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In order to keep up with the nature of free, spirited debate, I wanted to place the chat feature at the top of the homepage. This ensures people can come here and share their views on anything they wish and not have it be related to any specific discussion. Here, people can share ideas, links, and views "unmoderated" and an their own pace. To me, this makes The Elephant in the Room blog truly a place for debate.

Friday, May 18, 2012

May 18, 2012 - Morning Headlines

- New forensic documents, including one that showed Trayvon Martin had THC in his system, and others that showed the Sanford police said the shooting was "ultimately avoidable" have been released (CNN):

- An arrest has been made in the recent Mississippi highway killings case (CNN):

- Plans have been canceled by a wealthy conservative to air T.V. ads linking Obama to Reverend Jeremiah Wright. Most republicans, including Mitt Romney, resoundingly rejected these ads (Fox News):

- Members of the "G-8" are meeting in near Washington D.C. today (Yahoo!):

*** Be sure to vote in the new weekly LME gay marriage poll on the left ***


  1. Good morning all, happy Fridays.

    Article of the morning for me:

    Extremists taking over a party on either (and both) sides of the isle are disastrous to our nation's progress and health, and if you don’t believe it for the obvious reasons just look to the historical examples in it leading to the risings of Nazi Germany, Communist Russia, etc.

    Whether you agree with the other side on everything or not, there’s not a single good example in history of driving out moderates and the desire/will to compromise.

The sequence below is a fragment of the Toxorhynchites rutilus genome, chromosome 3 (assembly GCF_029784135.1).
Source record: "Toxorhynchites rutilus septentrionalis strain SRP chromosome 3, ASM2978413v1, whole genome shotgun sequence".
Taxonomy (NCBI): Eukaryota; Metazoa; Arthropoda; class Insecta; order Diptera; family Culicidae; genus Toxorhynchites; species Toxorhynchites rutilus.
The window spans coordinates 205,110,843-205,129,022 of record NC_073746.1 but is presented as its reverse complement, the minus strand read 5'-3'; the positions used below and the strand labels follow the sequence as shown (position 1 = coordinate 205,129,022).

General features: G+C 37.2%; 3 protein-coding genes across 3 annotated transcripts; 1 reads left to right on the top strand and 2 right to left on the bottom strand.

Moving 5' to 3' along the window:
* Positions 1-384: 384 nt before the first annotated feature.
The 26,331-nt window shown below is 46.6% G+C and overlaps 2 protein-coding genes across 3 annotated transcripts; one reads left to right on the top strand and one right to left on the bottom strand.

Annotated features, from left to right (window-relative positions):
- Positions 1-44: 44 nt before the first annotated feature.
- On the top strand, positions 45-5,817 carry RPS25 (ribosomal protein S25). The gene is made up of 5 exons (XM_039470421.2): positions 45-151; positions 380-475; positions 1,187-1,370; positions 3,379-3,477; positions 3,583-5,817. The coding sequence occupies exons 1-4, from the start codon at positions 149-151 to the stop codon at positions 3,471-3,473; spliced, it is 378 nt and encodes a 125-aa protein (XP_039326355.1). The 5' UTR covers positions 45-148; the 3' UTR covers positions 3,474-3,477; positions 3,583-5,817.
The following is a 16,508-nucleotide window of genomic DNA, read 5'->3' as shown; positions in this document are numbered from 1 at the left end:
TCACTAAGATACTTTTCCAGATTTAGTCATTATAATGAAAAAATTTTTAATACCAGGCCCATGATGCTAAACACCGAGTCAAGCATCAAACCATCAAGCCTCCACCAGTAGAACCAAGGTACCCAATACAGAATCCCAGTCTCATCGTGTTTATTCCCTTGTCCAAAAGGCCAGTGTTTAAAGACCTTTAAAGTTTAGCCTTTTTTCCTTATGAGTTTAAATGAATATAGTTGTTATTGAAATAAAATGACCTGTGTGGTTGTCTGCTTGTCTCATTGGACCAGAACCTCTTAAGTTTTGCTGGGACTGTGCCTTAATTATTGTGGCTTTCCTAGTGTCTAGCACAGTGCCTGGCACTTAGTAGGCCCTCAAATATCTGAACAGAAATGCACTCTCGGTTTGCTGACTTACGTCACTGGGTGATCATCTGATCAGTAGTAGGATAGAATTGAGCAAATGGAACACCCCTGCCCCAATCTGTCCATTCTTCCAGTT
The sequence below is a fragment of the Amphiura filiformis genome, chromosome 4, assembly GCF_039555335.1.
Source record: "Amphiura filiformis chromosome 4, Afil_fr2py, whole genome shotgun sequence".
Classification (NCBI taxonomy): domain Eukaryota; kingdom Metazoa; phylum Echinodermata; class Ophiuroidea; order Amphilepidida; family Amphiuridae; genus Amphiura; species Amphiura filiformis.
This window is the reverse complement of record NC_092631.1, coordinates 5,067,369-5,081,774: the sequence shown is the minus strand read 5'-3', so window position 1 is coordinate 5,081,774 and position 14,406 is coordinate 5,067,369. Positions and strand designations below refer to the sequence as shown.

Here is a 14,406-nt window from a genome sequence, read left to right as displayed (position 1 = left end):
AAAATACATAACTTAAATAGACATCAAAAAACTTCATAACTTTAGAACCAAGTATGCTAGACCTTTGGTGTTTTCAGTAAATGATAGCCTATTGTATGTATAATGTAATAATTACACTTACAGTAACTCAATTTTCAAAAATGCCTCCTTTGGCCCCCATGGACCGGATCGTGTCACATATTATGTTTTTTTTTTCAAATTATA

Vilifying and smearing the other side and/or those that would attempt to compromise with them in an attempt to get your way is never anything more than a childish, manipulative distraction from discussing the cold hard facts.

    I’m pointing fingers at both sides here, and I could care less to argue over who does it more or on what issues as that merely continues exactly what I’m speaking against; it’s just got to stop.

    1. RKen - good morning and Happy Friday!

      Don't have much time, but I indeed can see the point. Compromise was the intent of the founders. I really believe this. It was supposed to be: you have your side, I have my side. I don't get all what I want; you don't get all you want. We shape the final product to be a mix of the two. It appears that yes, both sides are not following this. The "I will veto anything" and the "it's dead on arrival when it comes to our chamber" is, in my opinion, very prohibitive to our compromise-based democratic process. :-)

    2. How do you compromise with, "We don't like your budget but we don't have one of our own"? Where do you find middle ground in that?

    3. I’m assuming you’re not counting Obama’s budget because it didn’t have approval from Democrats, but Democrats did propose budgets even not counting that.

      And even if they didn't, you compromise with "We don't like your budget but have none of our own" by proposing a budget that compromises on the issues. The Paul Ryan budget was not a compromise or anything close to it by any means whatsoever. And correct me if wrong, but the GOP did not stand behind any budget other than the Paul Ryan plan.